When terror took wing, I

   FULGENCIO BATISTA seemed relaxed, even carefree, as he posed in his son's sports car for the August 1957 photograph that appears in the previous entry here.
   But the watchful presence of his bodyguards – you can see their sunglasses glinting from the cars arrayed behind the Batista Corvette – tells a different story.
Batista knew that threats could come from any direction, at any time. Across Cuba and across the political spectrum were opponents dedicated to his removal – some by any means.
   Just five months before, the dictator had barely escaped a student-led attack on the presidential palace in Havana. Gunfire echoed in the streets for two hours, and when it ended 42 people were dead.
   In the Sierra Maestra Mountains to the east, Fidel Castro's 26th of July Movement was gaining power by the day.
   And looming behind Batista in that photograph was an aircraft that would become an instrument of his enemies and open a new and sorry era in aviation.

Photo by Brian Stainer via the Peter Upton collection, courtesy of vickersviscount.net

   CU-T603, shown above in another photo taken during its short life, was the first of three Vickers Viscount Series 70 models bought by Cubana de Aviación in 1956. The British-built passenger planes replaced Douglas DC-4s on Cubana routes between Havana, Miami and Nassau.
   The Viscount was a landmark airliner. Developed after the Second World War by Vickers-Armstrongs Ltd., it pioneered the use of gas-turbine propeller engines for passenger service. The Rolls Royce turboprops were much quieter and smoother than the piston engines of competing planes, winning sales for the Viscount to airlines around the world.
   A comfortable, pressurized cabin with large windows was another attribute, as was the lower operating cost that would help keep the Viscount in service for half a century even as smoother, faster jetliners emerged.


   Late in the afternoon of Nov. 1, 1958, CU-T603 left Miami for the Varadero beach resort and Havana. It was a quiet day for Flight 495, with fewer than one-third of its 53 seats filled as stewardess Ana Reina, a classic Cuban beauty, walked down the aisle handing out customs declaration forms.
   But as the plane neared the island, four or five men stood and produced guns. According to some accounts they drew pistols concealed in their clothing; others said they armed themselves with machine guns from a floor compartment from which they also drew helmets, uniforms and boots.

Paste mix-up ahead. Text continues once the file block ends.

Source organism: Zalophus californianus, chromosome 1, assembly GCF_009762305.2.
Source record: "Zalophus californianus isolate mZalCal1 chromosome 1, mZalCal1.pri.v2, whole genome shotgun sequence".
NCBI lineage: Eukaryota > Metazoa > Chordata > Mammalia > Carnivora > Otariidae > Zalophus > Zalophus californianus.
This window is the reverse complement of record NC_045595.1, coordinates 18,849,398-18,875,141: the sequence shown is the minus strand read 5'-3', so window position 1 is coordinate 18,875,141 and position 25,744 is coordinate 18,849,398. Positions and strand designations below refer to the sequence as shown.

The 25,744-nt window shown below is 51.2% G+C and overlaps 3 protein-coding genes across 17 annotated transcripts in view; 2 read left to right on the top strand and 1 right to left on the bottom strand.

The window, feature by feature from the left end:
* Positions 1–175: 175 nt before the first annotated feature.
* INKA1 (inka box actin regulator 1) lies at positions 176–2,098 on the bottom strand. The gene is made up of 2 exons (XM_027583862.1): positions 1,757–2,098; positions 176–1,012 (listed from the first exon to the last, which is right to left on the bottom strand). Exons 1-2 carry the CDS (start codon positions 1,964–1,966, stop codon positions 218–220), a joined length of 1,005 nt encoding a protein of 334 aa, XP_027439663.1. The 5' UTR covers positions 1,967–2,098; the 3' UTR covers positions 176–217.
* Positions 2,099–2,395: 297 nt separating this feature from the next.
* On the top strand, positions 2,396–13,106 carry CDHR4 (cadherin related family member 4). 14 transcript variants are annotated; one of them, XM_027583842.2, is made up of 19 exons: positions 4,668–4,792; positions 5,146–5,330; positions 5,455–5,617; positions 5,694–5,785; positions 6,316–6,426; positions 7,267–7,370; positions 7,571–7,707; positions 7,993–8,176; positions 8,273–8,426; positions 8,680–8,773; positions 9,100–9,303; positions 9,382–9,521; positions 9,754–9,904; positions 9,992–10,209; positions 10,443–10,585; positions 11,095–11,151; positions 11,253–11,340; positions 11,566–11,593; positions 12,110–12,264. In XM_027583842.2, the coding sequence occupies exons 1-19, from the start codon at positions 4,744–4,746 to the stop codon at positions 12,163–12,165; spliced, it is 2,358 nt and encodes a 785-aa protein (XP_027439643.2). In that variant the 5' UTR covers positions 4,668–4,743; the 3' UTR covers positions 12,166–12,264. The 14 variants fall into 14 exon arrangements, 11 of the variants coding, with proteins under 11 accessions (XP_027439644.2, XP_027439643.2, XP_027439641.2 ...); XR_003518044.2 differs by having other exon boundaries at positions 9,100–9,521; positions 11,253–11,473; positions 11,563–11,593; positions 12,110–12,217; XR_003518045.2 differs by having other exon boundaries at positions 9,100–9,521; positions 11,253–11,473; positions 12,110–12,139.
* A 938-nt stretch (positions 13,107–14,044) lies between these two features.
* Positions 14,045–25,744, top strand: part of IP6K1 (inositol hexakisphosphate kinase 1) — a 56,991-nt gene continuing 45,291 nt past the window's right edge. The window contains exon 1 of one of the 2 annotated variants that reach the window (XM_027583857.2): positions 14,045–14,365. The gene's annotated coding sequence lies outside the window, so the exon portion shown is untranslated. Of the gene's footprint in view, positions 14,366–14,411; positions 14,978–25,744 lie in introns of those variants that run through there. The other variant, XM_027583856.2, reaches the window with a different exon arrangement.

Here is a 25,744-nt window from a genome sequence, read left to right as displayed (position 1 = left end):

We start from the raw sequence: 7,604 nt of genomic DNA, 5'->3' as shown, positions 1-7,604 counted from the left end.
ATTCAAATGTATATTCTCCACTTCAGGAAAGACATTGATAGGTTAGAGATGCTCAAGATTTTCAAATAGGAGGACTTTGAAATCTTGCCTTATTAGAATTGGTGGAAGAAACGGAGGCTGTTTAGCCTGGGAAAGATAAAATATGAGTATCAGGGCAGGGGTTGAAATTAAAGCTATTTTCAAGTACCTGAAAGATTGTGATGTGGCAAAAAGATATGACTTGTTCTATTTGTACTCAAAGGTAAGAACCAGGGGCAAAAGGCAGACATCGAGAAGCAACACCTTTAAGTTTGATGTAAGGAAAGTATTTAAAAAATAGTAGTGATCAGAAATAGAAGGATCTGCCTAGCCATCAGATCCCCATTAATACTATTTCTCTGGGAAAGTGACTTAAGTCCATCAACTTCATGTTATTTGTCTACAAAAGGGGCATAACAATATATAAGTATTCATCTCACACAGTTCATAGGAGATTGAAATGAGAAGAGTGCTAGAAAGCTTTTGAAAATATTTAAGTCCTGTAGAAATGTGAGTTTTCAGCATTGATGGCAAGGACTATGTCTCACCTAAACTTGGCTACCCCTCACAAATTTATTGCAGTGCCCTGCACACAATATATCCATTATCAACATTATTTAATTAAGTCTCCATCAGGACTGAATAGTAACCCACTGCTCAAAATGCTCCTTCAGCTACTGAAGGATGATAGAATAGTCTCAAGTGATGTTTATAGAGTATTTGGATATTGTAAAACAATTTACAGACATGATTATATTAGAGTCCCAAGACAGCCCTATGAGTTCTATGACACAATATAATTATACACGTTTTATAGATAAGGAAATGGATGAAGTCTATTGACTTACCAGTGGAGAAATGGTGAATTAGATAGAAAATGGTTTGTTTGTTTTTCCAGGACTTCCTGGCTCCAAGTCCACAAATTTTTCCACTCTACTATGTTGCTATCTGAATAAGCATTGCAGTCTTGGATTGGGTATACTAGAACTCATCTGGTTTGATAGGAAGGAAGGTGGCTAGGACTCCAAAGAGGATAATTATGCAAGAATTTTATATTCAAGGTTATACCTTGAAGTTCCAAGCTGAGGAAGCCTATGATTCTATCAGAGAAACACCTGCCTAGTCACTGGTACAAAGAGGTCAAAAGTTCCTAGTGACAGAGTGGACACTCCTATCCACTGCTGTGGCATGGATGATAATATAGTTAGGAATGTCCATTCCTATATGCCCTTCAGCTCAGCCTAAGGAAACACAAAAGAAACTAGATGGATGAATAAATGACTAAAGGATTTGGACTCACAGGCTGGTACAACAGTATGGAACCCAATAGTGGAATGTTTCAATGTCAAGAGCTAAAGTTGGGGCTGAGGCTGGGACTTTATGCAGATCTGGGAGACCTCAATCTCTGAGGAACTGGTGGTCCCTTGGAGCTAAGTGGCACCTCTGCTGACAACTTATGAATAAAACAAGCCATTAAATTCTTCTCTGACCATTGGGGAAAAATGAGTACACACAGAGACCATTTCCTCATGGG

Reina, photo source unknown.
   What is clear is that the hijackers identified themselves as members of the 26th of July Movement – and they intended their actions that day to resound both within and without Cuba.
   A general election was scheduled for Nov. 3, just two days after the flight,  following months of delays. Batista wasn't running for president – he claimed he was retiring – but his hand-picked successor, Andrés Rivero Agüero, was expected to win. Batista's opponents called the vote a sham, and Castro's rebels were seizing every chance to disrupt it.
  "This will be in all the newspapers of the world, for no one ever has tried to kidnap an aircraft of such size and importance," a gunman reportedly declared.
   The men pushed into the cabin and ordered Capt. Ruskin Medrano and co-pilot José Combarro to change course for the east. One attacker may have taken the controls, though Medrano, a gun to his head, would later be in the captain's seat.
   The hijackers wanted to put down at a dirt airstrip in the Sierra Cristal, where Raul Castro was operating a second front. But after circling the strip the hijackers conceded that it was inadequate for an aircraft weighing more than 20 tons and ordered Medrano to instead land at the paved runway at the Preston sugar mill east of Holguín.
Medrano, photo source unknown.
   Medrano protested that this strip was also too small, and not equipped for night landings. But with the Viscount running out of fuel, the pilot had no choice but to set up an approach. Two miles short of the unlit runway. the big airplane dropped into the dark waters of Bahia de Nipe, a vast and shallow bay that had sheltered Christopher Columbus's ships in 1492.
   CU-T603 was one of three Cubana aircraft commandeered by rebels in the days surrounding the election. The others were DC-3s on Cuban domestic flights, and both those hijackings ended with no loss of life.
But the Viscount episode would indeed make the world's newspapers. The accounts of the following days said 17 people had died – among them the hijackers, all four aircrew, three children and a pregnant woman. Villagers who rushed out on the bay in boats could find just three survivors.
   The election took place. Agüero won handily but would never take office,  instead fleeing Cuba with Batista on Jan. 1, 1959, as the rebel victory seemed certain.
   Castro denied ordering the hijacking of CU-T603, and later would have no scruples about travelling in one of its sister ships. "A Cubana Airlines Viscount plane was readied early today to fly to Santiago and bring Mr. Castro and provisional president Manuel Urritia to this capital," the Associated Press reported from Havana on Jan. 3.
  Today, the events of Nov. 1, 1958, are remembered as the first ever international hijacking to originate on U.S. soil.
   But they were much more than that.


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